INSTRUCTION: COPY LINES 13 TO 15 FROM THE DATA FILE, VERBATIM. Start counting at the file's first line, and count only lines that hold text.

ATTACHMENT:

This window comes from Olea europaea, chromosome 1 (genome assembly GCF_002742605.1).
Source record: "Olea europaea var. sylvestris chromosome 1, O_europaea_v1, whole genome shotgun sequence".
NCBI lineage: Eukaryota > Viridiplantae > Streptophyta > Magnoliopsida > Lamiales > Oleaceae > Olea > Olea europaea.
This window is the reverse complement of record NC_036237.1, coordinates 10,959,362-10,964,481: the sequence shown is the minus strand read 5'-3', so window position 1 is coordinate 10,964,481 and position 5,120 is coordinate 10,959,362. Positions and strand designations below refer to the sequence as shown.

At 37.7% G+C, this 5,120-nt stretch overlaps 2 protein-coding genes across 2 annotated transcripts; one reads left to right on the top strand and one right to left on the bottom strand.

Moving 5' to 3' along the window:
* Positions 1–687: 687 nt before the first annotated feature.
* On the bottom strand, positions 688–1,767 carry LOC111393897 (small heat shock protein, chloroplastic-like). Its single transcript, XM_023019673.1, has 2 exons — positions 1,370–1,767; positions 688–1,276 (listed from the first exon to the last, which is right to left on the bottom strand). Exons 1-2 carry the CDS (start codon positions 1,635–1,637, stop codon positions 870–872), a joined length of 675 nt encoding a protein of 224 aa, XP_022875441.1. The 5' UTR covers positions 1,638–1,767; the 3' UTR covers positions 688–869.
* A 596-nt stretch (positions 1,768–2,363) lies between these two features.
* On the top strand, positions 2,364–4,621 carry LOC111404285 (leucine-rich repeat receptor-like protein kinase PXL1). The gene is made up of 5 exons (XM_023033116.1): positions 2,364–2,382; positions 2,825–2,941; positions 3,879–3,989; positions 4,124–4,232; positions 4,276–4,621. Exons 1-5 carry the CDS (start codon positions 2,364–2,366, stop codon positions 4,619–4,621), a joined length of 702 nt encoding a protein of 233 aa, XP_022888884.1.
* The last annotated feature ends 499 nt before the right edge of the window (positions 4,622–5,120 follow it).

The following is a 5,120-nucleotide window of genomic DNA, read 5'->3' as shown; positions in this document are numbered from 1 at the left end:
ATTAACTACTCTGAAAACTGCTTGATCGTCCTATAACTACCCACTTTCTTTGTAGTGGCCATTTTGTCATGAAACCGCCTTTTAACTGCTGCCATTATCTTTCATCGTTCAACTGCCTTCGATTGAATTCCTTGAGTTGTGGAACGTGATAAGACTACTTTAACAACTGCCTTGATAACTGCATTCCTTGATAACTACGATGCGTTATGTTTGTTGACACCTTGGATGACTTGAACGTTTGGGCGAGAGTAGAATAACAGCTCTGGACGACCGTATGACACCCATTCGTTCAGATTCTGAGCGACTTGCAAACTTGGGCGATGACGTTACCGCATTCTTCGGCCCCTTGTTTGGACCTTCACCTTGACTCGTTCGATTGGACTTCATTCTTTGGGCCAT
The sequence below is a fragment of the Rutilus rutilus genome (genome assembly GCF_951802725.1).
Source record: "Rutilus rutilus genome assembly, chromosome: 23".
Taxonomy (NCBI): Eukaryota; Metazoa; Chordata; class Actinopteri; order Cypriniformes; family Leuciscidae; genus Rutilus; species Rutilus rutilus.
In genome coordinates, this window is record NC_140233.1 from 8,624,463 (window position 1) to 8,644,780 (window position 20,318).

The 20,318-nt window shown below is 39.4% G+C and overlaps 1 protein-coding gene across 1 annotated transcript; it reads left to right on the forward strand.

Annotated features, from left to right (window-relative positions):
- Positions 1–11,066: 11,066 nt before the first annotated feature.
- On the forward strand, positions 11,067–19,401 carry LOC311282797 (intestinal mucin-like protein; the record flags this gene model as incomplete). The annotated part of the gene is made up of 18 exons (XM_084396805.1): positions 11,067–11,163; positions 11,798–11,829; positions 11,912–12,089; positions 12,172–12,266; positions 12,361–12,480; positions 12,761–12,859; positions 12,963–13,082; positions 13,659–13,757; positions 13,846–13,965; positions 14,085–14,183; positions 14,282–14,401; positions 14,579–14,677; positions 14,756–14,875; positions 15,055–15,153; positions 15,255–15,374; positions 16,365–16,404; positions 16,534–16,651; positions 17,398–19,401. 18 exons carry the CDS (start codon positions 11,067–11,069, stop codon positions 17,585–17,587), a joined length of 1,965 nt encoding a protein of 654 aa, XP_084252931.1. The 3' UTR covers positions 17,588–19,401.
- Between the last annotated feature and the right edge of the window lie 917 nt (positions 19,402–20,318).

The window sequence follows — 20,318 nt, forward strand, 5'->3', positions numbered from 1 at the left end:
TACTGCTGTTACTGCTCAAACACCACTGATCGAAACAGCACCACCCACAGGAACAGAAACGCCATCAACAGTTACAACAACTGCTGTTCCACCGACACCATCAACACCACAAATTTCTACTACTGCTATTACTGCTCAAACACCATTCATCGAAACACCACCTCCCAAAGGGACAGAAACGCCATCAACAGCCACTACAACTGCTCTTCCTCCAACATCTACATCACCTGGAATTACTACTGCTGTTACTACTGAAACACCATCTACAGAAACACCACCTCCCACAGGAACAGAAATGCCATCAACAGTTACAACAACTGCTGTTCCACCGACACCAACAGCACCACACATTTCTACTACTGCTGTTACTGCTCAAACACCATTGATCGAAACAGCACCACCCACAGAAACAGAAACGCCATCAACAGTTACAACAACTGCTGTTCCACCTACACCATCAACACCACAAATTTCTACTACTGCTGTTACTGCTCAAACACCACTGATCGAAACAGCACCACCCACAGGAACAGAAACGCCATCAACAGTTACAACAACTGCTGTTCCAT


ATTAACTACTCTGAAAACTGCTTGATCGTCCTATAACTACCCACTTTCTTTGTAGTGGCCATTTTGTCATGAAACCGCCTTTTAACTGCTGCCATTATCTTTCATCGTTCAACTGCCTTCGATTGAATTCCTTGAGTTGTGGAACGTGATAAGACTACTTTAACAACTGCCTTGATAACTGCATTCCTTGATAACTACGATGCGTTATGTTTGTTGACACCTTGGATGACTTGAACGTTTGGGCGAGAGTAGAATAACAGCTCTGGACGACCGTATGACACCCATTCGTTCAGATTCTGAGCGACTTGCAAACTTGGGCGATGACGTTACCGCATTCTTCGGCCCCTTGTTTGGACCTTCACCTTGACTCGTTCGATTGGACTTCATTCTTTGGGCCAT
The sequence below is a fragment of the Rutilus rutilus genome (genome assembly GCF_951802725.1).
Source record: "Rutilus rutilus genome assembly, chromosome: 23".